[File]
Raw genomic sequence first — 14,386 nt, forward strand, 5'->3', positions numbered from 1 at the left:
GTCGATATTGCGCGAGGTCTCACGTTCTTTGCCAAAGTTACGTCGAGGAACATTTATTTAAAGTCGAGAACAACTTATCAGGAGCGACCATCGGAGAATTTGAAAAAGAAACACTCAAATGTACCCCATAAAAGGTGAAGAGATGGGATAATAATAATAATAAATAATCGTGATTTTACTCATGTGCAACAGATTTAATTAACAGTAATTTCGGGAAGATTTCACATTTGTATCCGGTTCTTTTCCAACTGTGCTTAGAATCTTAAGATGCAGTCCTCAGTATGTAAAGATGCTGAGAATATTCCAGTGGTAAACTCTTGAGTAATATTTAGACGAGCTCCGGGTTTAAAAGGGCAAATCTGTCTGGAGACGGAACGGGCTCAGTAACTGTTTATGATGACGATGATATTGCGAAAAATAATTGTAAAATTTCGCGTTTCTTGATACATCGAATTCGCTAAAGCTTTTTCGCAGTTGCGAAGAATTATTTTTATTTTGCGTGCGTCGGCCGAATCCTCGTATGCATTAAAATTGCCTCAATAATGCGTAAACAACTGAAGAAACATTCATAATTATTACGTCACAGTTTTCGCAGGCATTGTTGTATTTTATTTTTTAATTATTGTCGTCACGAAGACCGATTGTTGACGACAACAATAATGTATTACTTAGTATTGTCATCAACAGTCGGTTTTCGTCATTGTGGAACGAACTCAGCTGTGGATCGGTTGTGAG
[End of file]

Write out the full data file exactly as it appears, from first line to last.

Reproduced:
Raw genomic sequence first — 14,386 nt, forward strand, 5'->3', positions numbered from 1 at the left:
GTCGATATTGCGCGAGGTCTCACGTTCTTTGCCAAAGTTACGTCGAGGAACATTTATTTAAAGTCGAGAACAACTTATCAGGAGCGACCATCGGAGAATTTGAAAAAGAAACACTCAAATGTACCCCATAAAAGGTGAAGAGATGGGATAATAATAATAATAAATAATCGTGATTTTACTCATGTGCAACAGATTTAATTAACAGTAATTTCGGGAAGATTTCACATTTGTATCCGGTTCTTTTCCAACTGTGCTTAGAATCTTAAGATGCAGTCCTCAGTATGTAAAGATGCTGAGAATATTCCAGTGGTAAACTCTTGAGTAATATTTAGACGAGCTCCGGGTTTAAAAGGGCAAATCTGTCTGGAGACGGAACGGGCTCAGTAACTGTTTATGATGACGATGATATTGCGAAAAATAATTGTAAAATTTCGCGTTTCTTGATACATCGAATTCGCTAAAGCTTTTTCGCAGTTGCGAAGAATTATTTTTATTTTGCGTGCGTCGGCCGAATCCTCGTATGCATTAAAATTGCCTCAATAATGCGTAAACAACTGAAGAAACATTCATAATTATTACGTCACAGTTTTCGCAGGCATTGTTGTATTTTATTTTTTAATTATTGTCGTCACGAAGACCGATTGTTGACGACAACAATAATGTATTACTTAGTATTGTCATCAACAGTCGGTTTTCGTCATTGTGGAACGAACTCAGCTGTGGATCGGTTGTGAG